34 Slices
Medium 9781855755253

Chapter Five

Peter Philippson Karnac Books ePub

5.1 Theory

We have been exploring the three levels of field functioning: chaos, process and structure, how they support each other and emerge from each other. There is no area in which this approach is as fruitful as in understanding of choice and will.

Normally there is a dilemma here for philosophers and psychologists. It appears that one has to go either for an individualist approach, where the emphasis is on “What do you want, and what are you going to do about it?” (an approach that was frequently taken in the name of Gestalt Therapy, although it is incompatible with Gestalt's central theory of relational self); or one goes with a field theory where the directions people take in life are determined by their situation, and their sense of choosing is illusory.

In the approach we have been looking at, we have a third option, and a very finely balanced one. We have been looking at the emergence of the individual as the organ of choice for the field. So there is an individual making choices, but that individual is not encapsulated in a single isolated body. In this way, and it seems to me only in this way, we can simultaneously have the person as field-relational and choiceful.

See All Chapters
Medium 9781780490724

CHAPTER SIX: Requiem for the earth

Peter Philippson Karnac Books ePub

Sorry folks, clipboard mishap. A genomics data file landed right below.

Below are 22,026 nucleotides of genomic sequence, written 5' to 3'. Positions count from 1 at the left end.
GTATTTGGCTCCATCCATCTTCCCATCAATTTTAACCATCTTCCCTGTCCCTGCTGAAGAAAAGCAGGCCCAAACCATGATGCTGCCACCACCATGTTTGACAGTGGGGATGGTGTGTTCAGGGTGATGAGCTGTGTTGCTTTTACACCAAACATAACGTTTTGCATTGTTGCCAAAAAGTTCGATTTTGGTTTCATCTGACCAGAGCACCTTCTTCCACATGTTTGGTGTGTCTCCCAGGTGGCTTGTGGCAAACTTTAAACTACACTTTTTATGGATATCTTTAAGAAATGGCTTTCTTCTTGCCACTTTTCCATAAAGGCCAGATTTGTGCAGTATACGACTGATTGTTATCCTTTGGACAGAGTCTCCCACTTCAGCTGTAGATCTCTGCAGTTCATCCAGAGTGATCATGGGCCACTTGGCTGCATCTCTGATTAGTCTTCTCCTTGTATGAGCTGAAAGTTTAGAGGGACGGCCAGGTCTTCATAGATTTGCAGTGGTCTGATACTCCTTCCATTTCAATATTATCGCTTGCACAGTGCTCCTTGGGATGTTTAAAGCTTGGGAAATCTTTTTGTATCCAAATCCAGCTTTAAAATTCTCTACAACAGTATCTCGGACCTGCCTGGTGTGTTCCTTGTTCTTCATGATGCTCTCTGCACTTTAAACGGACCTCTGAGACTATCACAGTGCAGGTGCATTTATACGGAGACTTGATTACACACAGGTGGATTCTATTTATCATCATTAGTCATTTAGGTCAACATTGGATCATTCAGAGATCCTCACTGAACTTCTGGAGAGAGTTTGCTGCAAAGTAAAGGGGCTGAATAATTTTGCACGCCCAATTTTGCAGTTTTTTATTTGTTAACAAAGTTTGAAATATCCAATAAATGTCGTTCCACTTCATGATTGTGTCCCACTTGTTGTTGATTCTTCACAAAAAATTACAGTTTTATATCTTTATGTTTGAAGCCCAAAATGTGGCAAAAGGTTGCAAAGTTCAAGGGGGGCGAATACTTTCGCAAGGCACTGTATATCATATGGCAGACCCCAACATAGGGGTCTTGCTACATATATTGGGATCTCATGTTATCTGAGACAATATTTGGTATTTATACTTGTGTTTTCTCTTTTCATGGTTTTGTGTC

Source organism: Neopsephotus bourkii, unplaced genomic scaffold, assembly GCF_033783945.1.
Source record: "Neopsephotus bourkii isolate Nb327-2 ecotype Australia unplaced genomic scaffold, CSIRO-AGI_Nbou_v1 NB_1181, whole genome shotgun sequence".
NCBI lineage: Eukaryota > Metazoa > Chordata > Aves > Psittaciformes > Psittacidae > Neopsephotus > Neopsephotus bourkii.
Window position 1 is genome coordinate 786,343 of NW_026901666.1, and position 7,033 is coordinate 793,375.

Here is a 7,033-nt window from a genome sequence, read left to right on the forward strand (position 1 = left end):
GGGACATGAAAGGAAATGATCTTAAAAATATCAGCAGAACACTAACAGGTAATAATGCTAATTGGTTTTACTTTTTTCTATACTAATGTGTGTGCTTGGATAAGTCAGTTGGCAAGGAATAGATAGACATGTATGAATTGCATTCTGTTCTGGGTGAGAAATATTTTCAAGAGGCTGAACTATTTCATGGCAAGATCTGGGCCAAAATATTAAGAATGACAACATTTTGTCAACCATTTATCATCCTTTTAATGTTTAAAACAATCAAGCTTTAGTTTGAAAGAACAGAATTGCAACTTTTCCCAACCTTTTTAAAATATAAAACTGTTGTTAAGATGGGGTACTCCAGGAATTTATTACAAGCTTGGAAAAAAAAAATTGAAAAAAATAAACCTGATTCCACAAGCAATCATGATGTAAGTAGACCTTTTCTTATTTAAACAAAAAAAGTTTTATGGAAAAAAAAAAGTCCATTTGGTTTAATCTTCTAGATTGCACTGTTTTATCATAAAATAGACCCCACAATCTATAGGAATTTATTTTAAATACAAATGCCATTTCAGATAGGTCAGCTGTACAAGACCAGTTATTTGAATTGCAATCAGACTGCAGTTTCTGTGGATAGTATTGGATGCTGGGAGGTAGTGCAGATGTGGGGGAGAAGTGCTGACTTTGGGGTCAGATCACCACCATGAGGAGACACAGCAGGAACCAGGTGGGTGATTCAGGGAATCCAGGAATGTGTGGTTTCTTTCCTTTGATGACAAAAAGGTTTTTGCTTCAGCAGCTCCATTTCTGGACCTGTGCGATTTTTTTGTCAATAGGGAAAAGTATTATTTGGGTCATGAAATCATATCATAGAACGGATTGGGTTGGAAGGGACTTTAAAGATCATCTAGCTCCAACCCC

This is a rather bleak piece. I do not know if I would put it in this fairly extreme form now, but sometimes I would, and I think it is a viewpoint very much worth expressing.

The death of the human race

My sons have T-shirts saying, “Why should I tidy my room when the earth’s in such a mess?” I believe that we all know that several factors are coming together which, together or separately, could spell the end of the human race and many other species within the lifetime of people (especially children) who are alive today. Further, I believe that we cannot understand many of the clients who come to us except with this awareness. This is because many of the “problems” we see are manifestations of people’s responses to this situation. Many of the stock ways of working with these “problems” are manifestations of therapists’ denial of the situation.

The illness

We know about the hole in the ozone layer and the increase in skin cancer, and that what is being done about it is too little too late.

See All Chapters
Medium 9781855755253

Chapter Three

Peter Philippson Karnac Books ePub

3.1 Theory

We have been looking at how new complex systems can emerge from non-linear field interactions, where feedback loops replace simple linear cause-and-effect chains. We have looked at the increasingly complex levels of life, intelligence and choicefulness. The question I want to explore in this chapter is: how does this happen in the case of our emergent conscious self? What are the “nuts and bolts” of the interactions leading to my ability to be myself?